In a comment on the Boghossian resignation post, reader Mike called this article to our attention as an example of Peak Wokeness. Unsurprisingly, it’s in Canada, which has turned out to be the epicenter of North American Wokeness, but Americans, being parochial, don’t know as much as they should about Canada. Usually what we find out is good stuff, but not in this case.
(Here’s a theory which is mine: Canada may be more susceptible to wokeness because of the citizens’ vaunted—and genuine—politeness. They are perhaps more likely to defer to the demands of those who are loud and persistent.)
Granted, this book-burning event took place in 2019, and the burners—”an Ontario francophone school board” (a SCHOOL BOARD!!!)—admitted it erred, but the news, as you see from the National Post article below, just came out. It’s pretty dire, for book-burning really does conjure up attempts at censorship, more so than a bunch of publishing employees protesting their company’s publishing a book they don’t like. It even conjures up Nazi book burnings, which were so numerous that the practice has its own article on Wikipedia.
It was all motivated in an attempt to reconcile the descendants of “settlers” with the Indigenous People (First People) of Canada. Representatives of the First People gave advice on the titles to be burned, supposedly for “educational purposes”—the education apparently being which books are offensive. From the article:
A book burning held by an Ontario francophone school board as an act of reconciliation with Indigenous people has received sharp condemnation from Canadian political leaders and the board itself now says it regrets its symbolic gesture.
The “flame purification” ceremony, first reported by Radio Canada, was held in 2019 by the Conseil scolaire catholique Providence, which oversees elementary and secondary schools in southwestern Ontario. Some 30 books, the national broadcaster reported, were burned for “educational purposes” and then the ashes were used as fertilizer to plant a tree.
“We bury the ashes of racism, discrimination and stereotypes in the hope that we will grow up in an inclusive country where all can live in prosperity and security,” says a video prepared for students about the book burning, Radio Canada reported.In total, more than 4,700 books were removed from library shelves at 30 schools across the school board, and they have since been destroyed or are in the process of being recycled, Radio Canada reported.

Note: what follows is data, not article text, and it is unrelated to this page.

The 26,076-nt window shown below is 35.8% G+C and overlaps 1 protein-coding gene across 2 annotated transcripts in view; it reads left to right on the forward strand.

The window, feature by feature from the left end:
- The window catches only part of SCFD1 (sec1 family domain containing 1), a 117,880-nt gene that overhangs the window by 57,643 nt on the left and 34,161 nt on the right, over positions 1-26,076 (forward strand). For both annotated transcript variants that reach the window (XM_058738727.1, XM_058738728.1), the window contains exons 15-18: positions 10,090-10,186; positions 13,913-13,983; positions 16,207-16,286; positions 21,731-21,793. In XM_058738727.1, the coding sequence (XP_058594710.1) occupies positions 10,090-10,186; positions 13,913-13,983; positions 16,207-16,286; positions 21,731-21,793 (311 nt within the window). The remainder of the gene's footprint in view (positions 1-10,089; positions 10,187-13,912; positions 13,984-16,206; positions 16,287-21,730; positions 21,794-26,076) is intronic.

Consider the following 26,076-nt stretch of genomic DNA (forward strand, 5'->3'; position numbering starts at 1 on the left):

Lyne Cossette, the board’s spokesperson, told National Post that the board formed a committee and “many Aboriginal knowledge keepers and elders participated and were consulted at various stages, from the conceptualization to the evaluation of the books, to the tree planting initiative.”
“Symbolically, some books were used as fertilizer,” Cossette wrote in an email.
Some of the books that were burned, and granted, many of them did have racist, bigoted, or offended images. But you’re not supposed to destroy the books, but rather counter them with speech or other books! Even Mein Kampf is still in print. Here’s what was seen as offensive:
A 165-page school board document includes analysis of all the books removed from shelves, Radio Canada reported.
Among them are classic titles, such as Tintin in America, which was withdrawn for its “negative portrayal of indigenous peoples and offending Aboriginal representation in the drawings.”
Also removed were books that allegedly contain cultural appropriation, as well as outdated history books, such as two biographies of Jacques Cartier, a French explorer who mapped the St. Lawrence, and another of explorer Étienne Brûlé.
I’m not sure what kind of cultural appropriation they’re talking about, but perhaps readers can enlighten me.
Cossette did apologize, but not really—it’s an apology of the form “we are sorry that some people were hurt by our book burning”:
“We regret that we did not intervene to ensure a more appropriate plan for the commemorative ceremony and that it was offensive to some members of the community. We sincerely regret the negative impact of this initiative intended as a gesture of reconciliation,” Cossette wrote. When are people going to apologize properly?: “We weren’t thinking properly and we did something wrong. It won’t happen again.”
And Justin Trudeau made a mealymouthed statement designed to placate everyone:
Asked about the book burning, Liberal Leader Justin Trudeau said it’s not up to non-Indigenous people “to tell Indigenous people how they should feel or act to advance reconciliation.”
“On a personal level, I would never agree to the burning of books,” Trudeau said.
Actually, it’s perfectly fine for non-indigenous people to tell indigenous people that they’re making a tactical and political mistake, and I suppose that’s telling them in some sense “how to feel.” That is, you (and right now I) am saying, “You shouldn’t feel that burning books is a good way to reconcile with non-indigenous people, and you should also realize that book-burning never works and is counter to liberal, humanistic principles.”
Well, this is all done and dusted, as the Brits say, but I’d like to hear some Canadians compare their national Wokeness with that of the United States.
UPDATE: From Anne-Marie in Canada, who says, “From Serge Chapleau, la caricature of the day about the book-burning in Ontario.”